Source of recycled plastics
In total, about 19,000 t of plastics are recovered from waste electrical and electronic equipment in Austria each year. It is primarily recovered from WEEE, with a small amount also coming from vehicle batteries. Using state-of-the-art sorting technology – such as near-infrared spectroscopy – it is possible to produce unmixed plastics again (see mgg-polymers.com).
These unmixed plastics can be remelted and processed into new products. The sorted recovered mass of plastics of about 19,000 t corresponds e.g. a mass of around 3.8 million simple garden armchairs. Due to the ever increasing proportion of plastics in electrical appliances, the recycling of these devices is becoming increasingly important.
The graph below provides an overview of how much plastic is recycled from each of the five collection and processing categories for the collection of waste electrical and electronic equipment.
|Plastics||Mass [t]||Proportion [%]|
|Large electrical appliances||2.819||14,82|
|Small appliances and devices||10.122||53,22|
|Refrigerators and freezers||2.351||12,36|
Source of recovered plastics (2017 data)
Recycling processes for plastics
Only five to ten percent of plastics from WEEE are contaminated with banned brominated flame retardants. These contaminated plastics must be sorted out and sent for thermal utilization or treatment. The 90 to 95 percent of non-polluted plastics from WEEE can be returned to the recycling cycle.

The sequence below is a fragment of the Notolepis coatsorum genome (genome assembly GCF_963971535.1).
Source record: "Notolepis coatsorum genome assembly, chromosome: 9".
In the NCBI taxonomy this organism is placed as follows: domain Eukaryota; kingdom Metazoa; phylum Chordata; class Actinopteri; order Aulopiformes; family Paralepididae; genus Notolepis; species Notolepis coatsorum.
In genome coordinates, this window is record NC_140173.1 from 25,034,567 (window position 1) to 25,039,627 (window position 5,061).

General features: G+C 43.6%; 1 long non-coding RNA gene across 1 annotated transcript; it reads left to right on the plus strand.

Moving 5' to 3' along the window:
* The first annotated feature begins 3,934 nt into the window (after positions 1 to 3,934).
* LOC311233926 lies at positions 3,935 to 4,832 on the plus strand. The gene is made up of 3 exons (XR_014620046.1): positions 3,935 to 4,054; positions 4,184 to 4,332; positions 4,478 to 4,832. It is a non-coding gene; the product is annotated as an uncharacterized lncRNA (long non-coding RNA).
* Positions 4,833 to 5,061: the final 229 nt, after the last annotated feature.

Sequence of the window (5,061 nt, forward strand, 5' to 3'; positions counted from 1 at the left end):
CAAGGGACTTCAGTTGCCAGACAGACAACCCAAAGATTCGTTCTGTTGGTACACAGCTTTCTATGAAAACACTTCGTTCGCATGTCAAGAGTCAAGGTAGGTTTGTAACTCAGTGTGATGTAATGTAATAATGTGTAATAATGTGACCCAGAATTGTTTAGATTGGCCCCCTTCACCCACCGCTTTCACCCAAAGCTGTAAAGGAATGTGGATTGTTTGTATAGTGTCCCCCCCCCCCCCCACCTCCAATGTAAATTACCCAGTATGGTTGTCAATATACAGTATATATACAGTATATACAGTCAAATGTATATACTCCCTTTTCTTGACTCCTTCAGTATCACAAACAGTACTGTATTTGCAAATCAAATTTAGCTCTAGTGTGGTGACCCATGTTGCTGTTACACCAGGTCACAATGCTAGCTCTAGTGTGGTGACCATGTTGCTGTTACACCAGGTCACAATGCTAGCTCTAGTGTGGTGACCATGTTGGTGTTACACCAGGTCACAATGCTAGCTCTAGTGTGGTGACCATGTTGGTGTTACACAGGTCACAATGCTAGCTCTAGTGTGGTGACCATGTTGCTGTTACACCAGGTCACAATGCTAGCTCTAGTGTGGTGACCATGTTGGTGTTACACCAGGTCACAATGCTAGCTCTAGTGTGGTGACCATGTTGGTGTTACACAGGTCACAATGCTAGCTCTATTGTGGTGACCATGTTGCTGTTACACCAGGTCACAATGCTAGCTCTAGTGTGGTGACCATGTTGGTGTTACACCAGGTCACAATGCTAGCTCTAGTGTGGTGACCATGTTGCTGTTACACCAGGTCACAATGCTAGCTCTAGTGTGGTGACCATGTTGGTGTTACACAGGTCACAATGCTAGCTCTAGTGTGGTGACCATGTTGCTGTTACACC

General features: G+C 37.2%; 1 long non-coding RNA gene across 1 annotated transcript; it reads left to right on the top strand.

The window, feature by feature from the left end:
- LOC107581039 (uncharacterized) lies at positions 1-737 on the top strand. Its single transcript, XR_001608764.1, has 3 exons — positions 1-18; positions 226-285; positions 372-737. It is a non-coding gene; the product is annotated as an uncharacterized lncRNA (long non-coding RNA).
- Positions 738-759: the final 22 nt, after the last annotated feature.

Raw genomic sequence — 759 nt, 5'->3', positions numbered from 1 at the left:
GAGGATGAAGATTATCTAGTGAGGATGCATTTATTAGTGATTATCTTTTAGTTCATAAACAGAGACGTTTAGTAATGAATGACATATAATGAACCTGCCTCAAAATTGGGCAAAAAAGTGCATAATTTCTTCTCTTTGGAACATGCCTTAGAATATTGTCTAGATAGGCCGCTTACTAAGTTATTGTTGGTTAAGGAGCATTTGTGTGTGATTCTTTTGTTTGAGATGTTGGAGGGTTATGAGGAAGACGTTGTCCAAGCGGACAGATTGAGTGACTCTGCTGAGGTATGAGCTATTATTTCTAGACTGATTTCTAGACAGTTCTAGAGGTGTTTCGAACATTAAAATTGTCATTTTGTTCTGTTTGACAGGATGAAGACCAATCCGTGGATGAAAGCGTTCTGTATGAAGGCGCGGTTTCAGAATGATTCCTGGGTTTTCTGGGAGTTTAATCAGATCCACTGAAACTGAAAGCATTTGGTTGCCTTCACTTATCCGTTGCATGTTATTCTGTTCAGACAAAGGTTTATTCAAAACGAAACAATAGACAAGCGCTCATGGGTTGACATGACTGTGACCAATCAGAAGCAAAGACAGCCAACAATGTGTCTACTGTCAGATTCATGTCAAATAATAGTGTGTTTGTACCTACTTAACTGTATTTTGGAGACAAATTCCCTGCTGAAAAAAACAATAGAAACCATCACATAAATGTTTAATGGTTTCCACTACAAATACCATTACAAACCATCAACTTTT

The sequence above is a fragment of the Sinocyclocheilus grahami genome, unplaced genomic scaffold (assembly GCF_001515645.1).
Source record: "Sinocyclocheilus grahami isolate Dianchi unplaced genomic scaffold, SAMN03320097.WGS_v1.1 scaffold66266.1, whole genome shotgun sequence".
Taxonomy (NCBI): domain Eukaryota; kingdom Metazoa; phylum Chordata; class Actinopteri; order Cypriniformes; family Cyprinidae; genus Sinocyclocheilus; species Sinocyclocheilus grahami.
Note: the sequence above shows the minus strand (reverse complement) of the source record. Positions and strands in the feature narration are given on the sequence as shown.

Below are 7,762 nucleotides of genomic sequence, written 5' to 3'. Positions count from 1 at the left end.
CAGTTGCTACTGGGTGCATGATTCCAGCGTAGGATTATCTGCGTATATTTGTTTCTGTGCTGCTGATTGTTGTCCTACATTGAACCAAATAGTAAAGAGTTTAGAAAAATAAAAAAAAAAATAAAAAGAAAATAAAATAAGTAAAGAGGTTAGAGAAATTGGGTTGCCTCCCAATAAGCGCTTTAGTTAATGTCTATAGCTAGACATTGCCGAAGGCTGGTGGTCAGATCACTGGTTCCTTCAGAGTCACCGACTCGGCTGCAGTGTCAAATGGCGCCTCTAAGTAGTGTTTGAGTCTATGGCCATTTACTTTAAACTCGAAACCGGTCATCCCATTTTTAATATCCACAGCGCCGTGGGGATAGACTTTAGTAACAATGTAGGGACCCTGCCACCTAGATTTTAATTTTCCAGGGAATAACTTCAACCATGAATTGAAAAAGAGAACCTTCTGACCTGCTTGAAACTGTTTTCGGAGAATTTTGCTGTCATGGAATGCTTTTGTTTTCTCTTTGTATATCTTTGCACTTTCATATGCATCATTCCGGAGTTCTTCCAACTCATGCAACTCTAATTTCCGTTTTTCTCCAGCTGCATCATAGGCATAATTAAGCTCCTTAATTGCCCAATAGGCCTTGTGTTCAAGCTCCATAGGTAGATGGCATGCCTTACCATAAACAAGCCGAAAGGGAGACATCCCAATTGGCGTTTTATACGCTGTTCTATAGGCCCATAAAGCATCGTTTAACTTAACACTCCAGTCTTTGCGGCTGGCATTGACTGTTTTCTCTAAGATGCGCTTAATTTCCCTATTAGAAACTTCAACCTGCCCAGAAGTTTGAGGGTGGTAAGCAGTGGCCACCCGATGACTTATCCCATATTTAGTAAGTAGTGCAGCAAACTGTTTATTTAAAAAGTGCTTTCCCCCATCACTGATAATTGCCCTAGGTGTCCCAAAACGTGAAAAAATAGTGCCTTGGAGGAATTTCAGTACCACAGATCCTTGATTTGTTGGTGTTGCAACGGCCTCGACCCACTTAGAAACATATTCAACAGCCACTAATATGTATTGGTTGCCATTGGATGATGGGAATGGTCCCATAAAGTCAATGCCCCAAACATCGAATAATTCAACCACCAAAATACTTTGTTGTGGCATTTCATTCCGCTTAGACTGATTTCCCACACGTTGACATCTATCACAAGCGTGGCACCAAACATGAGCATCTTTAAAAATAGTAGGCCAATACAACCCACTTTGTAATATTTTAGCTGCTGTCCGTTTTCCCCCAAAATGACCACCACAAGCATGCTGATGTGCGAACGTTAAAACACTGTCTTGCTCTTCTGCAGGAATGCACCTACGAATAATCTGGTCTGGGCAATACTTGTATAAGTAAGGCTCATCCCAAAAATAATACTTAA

From the plastic-rich residual fraction, it is possible to recycle pure plastics as secondary raw materials by using state-of-the-art sensor-based sorting technologies (for example, MGG Polymers, Amstetten, mgg-polymers.com). These unmixed plastics can be remelted and processed into new products.
Plastics recycling from old electrical appliances is therefore so expensive, since there are many different plastics in the devices. The most common are ABS (acrylonitrile-butadiene-styrene copolymer), PS (polystyrene), PE (polyethylene), PP (polypropylene) and PVC